While we care about functionality more than design, we also noted that this site looks very primitive and frankly ugly!
Overall Grade: F
This selector has a fun, single-page form with twenty questions, including several that relate to the owner’s personality. It returns fifteen recommendations: five top recommendations, and ten breeds.
The site seems to feature a mix of AKC breeds, UKC breeds, and designer dogs.
There are excellent profiles of each breed, but there is only one photo of each dog type. The profiles include links to rescue organizations for each breed.
Overall Grade: B
It has a simple, single-page dog breed selector form with 34 questions, including a wide range of activities that you might want to share with your dog. It returns 30 recommendations and displays a percentage match for each breed.
There are excellent profiles of all of the recommended breeds. Profiles include links to breed standards, breeders, rescue organizations, and books about each breed.
The site also features a dog breed comparator which allows you to compare up to four dogs side-by-side, showing 42 different attributes for each dog.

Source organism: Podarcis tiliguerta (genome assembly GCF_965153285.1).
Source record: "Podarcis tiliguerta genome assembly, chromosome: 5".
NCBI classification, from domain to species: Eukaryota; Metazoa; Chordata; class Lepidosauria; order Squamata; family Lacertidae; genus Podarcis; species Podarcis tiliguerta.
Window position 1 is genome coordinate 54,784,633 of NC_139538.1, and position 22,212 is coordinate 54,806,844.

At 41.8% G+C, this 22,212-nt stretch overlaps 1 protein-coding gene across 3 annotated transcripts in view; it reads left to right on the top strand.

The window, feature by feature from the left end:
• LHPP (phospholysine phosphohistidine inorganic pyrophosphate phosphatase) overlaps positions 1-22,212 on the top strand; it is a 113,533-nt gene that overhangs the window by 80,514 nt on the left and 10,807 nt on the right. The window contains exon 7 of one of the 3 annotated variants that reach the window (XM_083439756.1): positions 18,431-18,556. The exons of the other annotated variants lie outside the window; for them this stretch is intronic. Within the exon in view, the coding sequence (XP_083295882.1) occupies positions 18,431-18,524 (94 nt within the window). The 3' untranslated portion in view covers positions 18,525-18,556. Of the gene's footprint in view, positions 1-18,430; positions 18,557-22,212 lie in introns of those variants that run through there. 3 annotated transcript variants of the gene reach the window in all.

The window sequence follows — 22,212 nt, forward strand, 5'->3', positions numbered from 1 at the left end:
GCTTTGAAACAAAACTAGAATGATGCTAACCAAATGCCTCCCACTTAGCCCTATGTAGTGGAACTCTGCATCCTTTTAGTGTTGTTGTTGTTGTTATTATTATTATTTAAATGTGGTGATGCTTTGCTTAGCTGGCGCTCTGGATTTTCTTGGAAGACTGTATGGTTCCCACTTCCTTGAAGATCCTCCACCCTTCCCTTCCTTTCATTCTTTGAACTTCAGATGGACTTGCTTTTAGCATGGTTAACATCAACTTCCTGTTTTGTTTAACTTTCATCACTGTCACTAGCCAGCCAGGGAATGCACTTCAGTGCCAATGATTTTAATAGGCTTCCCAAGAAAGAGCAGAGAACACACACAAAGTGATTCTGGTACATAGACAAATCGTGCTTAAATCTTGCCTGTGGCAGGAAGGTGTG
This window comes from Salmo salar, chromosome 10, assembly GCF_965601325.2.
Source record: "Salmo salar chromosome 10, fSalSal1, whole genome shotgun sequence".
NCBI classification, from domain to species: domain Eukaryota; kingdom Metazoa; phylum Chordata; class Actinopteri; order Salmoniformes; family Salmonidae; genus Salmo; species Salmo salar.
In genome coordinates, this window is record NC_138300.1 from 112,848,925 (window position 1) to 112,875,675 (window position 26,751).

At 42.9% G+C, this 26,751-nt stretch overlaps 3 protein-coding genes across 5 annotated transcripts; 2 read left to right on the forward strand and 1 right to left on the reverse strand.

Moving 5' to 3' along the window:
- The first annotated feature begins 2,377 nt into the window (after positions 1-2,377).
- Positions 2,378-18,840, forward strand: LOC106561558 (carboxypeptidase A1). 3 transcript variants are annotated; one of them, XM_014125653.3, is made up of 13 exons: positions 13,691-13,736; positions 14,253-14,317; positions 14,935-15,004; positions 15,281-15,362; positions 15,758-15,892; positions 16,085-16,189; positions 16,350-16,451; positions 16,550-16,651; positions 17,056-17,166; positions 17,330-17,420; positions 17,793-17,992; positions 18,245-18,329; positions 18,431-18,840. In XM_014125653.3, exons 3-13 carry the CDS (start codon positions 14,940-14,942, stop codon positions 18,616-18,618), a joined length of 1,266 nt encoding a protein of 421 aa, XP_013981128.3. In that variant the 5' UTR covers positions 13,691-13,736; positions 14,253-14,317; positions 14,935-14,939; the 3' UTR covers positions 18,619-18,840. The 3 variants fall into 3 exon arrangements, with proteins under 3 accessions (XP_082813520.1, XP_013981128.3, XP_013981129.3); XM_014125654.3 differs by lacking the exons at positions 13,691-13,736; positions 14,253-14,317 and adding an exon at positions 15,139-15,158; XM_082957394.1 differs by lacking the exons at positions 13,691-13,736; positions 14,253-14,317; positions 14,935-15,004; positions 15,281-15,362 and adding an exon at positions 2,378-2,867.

In addition to AKC-recognized breeds, the selector returns selected dogs from the United Kennel Club (UKC), and designer dogs from the Premier Kennel Club (PKC).
The site includes a number of "top breed" lists, such as breeds that shed the least, dogs that are good with kids, or dogs that don’t bark much.
Bonus features include a “guess the dog breed” game and “guess the puppy breed” game.
Overall Grade: A
The IAMS breed selector asks fourteen questions. The selector doesn’t allow you to select multiple answers for many of the questions. For example, you must pick a single size of dog… you can’t pick multiple sizes that might be OK. It also doesn’t include any questions about the activities you plan to share with your dog.